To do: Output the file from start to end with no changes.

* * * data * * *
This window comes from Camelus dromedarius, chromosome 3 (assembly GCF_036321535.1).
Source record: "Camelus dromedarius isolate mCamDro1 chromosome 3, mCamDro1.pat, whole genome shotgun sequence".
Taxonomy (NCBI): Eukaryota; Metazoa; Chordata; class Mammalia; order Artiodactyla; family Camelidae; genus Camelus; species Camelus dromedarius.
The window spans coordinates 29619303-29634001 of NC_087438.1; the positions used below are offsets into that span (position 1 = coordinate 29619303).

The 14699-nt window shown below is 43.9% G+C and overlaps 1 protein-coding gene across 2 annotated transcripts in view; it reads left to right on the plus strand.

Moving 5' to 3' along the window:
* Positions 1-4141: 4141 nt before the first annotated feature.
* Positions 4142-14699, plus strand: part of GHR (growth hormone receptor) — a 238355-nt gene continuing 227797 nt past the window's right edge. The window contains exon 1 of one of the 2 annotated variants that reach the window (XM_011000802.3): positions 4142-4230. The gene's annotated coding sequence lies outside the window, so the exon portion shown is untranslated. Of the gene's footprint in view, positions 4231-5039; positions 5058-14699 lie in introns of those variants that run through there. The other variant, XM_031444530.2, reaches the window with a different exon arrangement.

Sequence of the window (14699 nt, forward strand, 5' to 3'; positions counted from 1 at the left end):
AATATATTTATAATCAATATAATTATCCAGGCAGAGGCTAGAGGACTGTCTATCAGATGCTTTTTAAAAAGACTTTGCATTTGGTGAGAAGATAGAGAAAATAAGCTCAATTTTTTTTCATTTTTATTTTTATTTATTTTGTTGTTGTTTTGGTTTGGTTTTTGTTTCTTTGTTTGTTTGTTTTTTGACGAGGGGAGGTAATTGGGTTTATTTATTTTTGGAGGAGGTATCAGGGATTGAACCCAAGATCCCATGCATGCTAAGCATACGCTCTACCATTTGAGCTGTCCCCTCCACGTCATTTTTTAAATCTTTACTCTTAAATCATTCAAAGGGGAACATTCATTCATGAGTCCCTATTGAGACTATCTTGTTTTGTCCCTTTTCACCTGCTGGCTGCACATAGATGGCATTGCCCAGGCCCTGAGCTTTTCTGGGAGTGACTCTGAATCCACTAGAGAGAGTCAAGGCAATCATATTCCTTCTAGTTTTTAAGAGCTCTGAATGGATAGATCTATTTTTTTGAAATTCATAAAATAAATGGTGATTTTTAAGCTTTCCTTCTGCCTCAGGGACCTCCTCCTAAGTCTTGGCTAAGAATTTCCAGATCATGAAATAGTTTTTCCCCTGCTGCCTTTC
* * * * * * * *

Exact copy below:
This window comes from Camelus dromedarius, chromosome 3 (assembly GCF_036321535.1).
Source record: "Camelus dromedarius isolate mCamDro1 chromosome 3, mCamDro1.pat, whole genome shotgun sequence".
Taxonomy (NCBI): Eukaryota; Metazoa; Chordata; class Mammalia; order Artiodactyla; family Camelidae; genus Camelus; species Camelus dromedarius.
The window spans coordinates 29619303-29634001 of NC_087438.1; the positions used below are offsets into that span (position 1 = coordinate 29619303).

The 14699-nt window shown below is 43.9% G+C and overlaps 1 protein-coding gene across 2 annotated transcripts in view; it reads left to right on the plus strand.

Moving 5' to 3' along the window:
* Positions 1-4141: 4141 nt before the first annotated feature.
* Positions 4142-14699, plus strand: part of GHR (growth hormone receptor) — a 238355-nt gene continuing 227797 nt past the window's right edge. The window contains exon 1 of one of the 2 annotated variants that reach the window (XM_011000802.3): positions 4142-4230. The gene's annotated coding sequence lies outside the window, so the exon portion shown is untranslated. Of the gene's footprint in view, positions 4231-5039; positions 5058-14699 lie in introns of those variants that run through there. The other variant, XM_031444530.2, reaches the window with a different exon arrangement.

Sequence of the window (14699 nt, forward strand, 5' to 3'; positions counted from 1 at the left end):
AATATATTTATAATCAATATAATTATCCAGGCAGAGGCTAGAGGACTGTCTATCAGATGCTTTTTAAAAAGACTTTGCATTTGGTGAGAAGATAGAGAAAATAAGCTCAATTTTTTTTCATTTTTATTTTTATTTATTTTGTTGTTGTTTTGGTTTGGTTTTTGTTTCTTTGTTTGTTTGTTTTTTGACGAGGGGAGGTAATTGGGTTTATTTATTTTTGGAGGAGGTATCAGGGATTGAACCCAAGATCCCATGCATGCTAAGCATACGCTCTACCATTTGAGCTGTCCCCTCCACGTCATTTTTTAAATCTTTACTCTTAAATCATTCAAAGGGGAACATTCATTCATGAGTCCCTATTGAGACTATCTTGTTTTGTCCCTTTTCACCTGCTGGCTGCACATAGATGGCATTGCCCAGGCCCTGAGCTTTTCTGGGAGTGACTCTGAATCCACTAGAGAGAGTCAAGGCAATCATATTCCTTCTAGTTTTTAAGAGCTCTGAATGGATAGATCTATTTTTTTGAAATTCATAAAATAAATGGTGATTTTTAAGCTTTCCTTCTGCCTCAGGGACCTCCTCCTAAGTCTTGGCTAAGAATTTCCAGATCATGAAATAGTTTTTCCCCTGCTGCCTTTC